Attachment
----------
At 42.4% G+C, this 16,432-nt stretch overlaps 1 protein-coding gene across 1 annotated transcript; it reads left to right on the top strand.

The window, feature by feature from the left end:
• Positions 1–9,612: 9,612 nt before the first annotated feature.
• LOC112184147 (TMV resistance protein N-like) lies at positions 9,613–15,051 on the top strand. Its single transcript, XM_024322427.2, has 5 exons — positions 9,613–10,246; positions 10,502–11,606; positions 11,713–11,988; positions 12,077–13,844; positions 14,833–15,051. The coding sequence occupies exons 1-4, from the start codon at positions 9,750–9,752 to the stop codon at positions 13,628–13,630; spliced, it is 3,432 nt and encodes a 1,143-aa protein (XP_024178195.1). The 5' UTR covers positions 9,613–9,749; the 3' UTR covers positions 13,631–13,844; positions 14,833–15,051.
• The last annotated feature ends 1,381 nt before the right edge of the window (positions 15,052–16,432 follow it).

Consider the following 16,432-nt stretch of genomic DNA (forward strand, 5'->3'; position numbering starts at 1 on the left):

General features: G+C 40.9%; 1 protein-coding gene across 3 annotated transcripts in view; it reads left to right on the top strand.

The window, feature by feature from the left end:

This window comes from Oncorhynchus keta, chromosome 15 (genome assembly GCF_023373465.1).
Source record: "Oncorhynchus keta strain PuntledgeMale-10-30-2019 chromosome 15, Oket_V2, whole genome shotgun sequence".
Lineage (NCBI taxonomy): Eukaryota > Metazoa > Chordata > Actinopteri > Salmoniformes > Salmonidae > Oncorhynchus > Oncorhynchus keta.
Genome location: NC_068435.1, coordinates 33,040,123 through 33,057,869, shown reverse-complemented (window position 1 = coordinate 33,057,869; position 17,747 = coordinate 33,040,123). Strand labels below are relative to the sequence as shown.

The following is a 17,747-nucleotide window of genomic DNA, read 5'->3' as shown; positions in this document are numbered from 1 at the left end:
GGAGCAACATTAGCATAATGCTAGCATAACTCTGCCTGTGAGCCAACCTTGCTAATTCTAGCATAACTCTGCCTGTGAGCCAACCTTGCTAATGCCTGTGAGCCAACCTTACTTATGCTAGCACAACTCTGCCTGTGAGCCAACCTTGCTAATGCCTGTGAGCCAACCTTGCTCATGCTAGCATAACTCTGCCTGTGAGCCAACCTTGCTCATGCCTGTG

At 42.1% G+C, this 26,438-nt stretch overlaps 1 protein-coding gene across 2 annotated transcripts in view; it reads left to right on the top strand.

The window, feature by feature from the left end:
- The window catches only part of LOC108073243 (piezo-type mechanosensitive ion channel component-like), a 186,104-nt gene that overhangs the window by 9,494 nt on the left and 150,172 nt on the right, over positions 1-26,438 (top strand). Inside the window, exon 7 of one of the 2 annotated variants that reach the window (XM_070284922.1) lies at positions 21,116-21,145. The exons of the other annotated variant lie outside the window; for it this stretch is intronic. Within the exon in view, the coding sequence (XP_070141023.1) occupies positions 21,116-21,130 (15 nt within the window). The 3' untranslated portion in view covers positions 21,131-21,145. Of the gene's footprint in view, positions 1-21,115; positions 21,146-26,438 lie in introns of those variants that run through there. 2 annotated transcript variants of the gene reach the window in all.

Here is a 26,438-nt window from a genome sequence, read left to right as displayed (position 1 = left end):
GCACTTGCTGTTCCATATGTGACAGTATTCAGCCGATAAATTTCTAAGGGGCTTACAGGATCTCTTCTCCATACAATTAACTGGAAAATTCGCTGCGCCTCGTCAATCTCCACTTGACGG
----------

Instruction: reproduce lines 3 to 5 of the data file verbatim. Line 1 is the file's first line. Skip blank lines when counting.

• Positions 1–9,612: 9,612 nt before the first annotated feature.
• LOC112184147 (TMV resistance protein N-like) lies at positions 9,613–15,051 on the top strand. Its single transcript, XM_024322427.2, has 5 exons — positions 9,613–10,246; positions 10,502–11,606; positions 11,713–11,988; positions 12,077–13,844; positions 14,833–15,051. The coding sequence occupies exons 1-4, from the start codon at positions 9,750–9,752 to the stop codon at positions 13,628–13,630; spliced, it is 3,432 nt and encodes a 1,143-aa protein (XP_024178195.1). The 5' UTR covers positions 9,613–9,749; the 3' UTR covers positions 13,631–13,844; positions 14,833–15,051.
• The last annotated feature ends 1,381 nt before the right edge of the window (positions 15,052–16,432 follow it).